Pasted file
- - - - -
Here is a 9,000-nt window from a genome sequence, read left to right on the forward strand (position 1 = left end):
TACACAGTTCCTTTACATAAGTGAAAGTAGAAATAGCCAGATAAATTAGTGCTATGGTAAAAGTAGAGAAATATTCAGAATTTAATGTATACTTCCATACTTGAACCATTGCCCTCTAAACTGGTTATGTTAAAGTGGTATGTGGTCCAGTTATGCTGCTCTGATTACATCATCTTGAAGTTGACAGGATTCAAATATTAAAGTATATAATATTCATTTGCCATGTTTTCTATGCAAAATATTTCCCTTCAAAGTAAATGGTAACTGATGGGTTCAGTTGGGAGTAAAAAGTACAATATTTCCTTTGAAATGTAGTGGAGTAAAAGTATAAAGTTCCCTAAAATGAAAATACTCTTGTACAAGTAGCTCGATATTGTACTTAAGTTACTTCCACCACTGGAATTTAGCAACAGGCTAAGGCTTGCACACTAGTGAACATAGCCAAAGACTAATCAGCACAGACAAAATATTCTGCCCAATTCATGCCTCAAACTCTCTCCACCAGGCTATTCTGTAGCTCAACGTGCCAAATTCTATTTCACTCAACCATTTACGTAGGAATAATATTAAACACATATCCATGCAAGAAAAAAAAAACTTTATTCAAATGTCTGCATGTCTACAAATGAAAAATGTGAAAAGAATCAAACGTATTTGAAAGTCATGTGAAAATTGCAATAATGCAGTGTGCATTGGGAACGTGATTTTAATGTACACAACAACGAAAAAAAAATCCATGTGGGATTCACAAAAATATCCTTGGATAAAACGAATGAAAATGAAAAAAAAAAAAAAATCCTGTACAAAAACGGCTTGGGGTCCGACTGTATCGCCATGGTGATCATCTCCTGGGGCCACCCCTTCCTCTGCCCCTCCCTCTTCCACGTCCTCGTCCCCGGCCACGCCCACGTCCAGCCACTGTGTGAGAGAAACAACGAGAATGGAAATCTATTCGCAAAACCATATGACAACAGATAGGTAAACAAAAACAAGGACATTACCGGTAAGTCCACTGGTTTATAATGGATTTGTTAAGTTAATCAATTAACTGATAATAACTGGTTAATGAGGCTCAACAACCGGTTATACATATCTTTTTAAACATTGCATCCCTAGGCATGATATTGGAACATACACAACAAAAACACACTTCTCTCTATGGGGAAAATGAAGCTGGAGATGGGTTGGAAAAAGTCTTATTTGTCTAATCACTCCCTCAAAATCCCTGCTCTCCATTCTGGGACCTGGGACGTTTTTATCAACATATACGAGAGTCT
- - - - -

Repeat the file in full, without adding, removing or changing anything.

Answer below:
Here is a 9,000-nt window from a genome sequence, read left to right on the forward strand (position 1 = left end):
TACACAGTTCCTTTACATAAGTGAAAGTAGAAATAGCCAGATAAATTAGTGCTATGGTAAAAGTAGAGAAATATTCAGAATTTAATGTATACTTCCATACTTGAACCATTGCCCTCTAAACTGGTTATGTTAAAGTGGTATGTGGTCCAGTTATGCTGCTCTGATTACATCATCTTGAAGTTGACAGGATTCAAATATTAAAGTATATAATATTCATTTGCCATGTTTTCTATGCAAAATATTTCCCTTCAAAGTAAATGGTAACTGATGGGTTCAGTTGGGAGTAAAAAGTACAATATTTCCTTTGAAATGTAGTGGAGTAAAAGTATAAAGTTCCCTAAAATGAAAATACTCTTGTACAAGTAGCTCGATATTGTACTTAAGTTACTTCCACCACTGGAATTTAGCAACAGGCTAAGGCTTGCACACTAGTGAACATAGCCAAAGACTAATCAGCACAGACAAAATATTCTGCCCAATTCATGCCTCAAACTCTCTCCACCAGGCTATTCTGTAGCTCAACGTGCCAAATTCTATTTCACTCAACCATTTACGTAGGAATAATATTAAACACATATCCATGCAAGAAAAAAAAAACTTTATTCAAATGTCTGCATGTCTACAAATGAAAAATGTGAAAAGAATCAAACGTATTTGAAAGTCATGTGAAAATTGCAATAATGCAGTGTGCATTGGGAACGTGATTTTAATGTACACAACAACGAAAAAAAAATCCATGTGGGATTCACAAAAATATCCTTGGATAAAACGAATGAAAATGAAAAAAAAAAAAAAATCCTGTACAAAAACGGCTTGGGGTCCGACTGTATCGCCATGGTGATCATCTCCTGGGGCCACCCCTTCCTCTGCCCCTCCCTCTTCCACGTCCTCGTCCCCGGCCACGCCCACGTCCAGCCACTGTGTGAGAGAAACAACGAGAATGGAAATCTATTCGCAAAACCATATGACAACAGATAGGTAAACAAAAACAAGGACATTACCGGTAAGTCCACTGGTTTATAATGGATTTGTTAAGTTAATCAATTAACTGATAATAACTGGTTAATGAGGCTCAACAACCGGTTATACATATCTTTTTAAACATTGCATCCCTAGGCATGATATTGGAACATACACAACAAAAACACACTTCTCTCTATGGGGAAAATGAAGCTGGAGATGGGTTGGAAAAAGTCTTATTTGTCTAATCACTCCCTCAAAATCCCTGCTCTCCATTCTGGGACCTGGGACGTTTTTATCAACATATACGAGAGTCT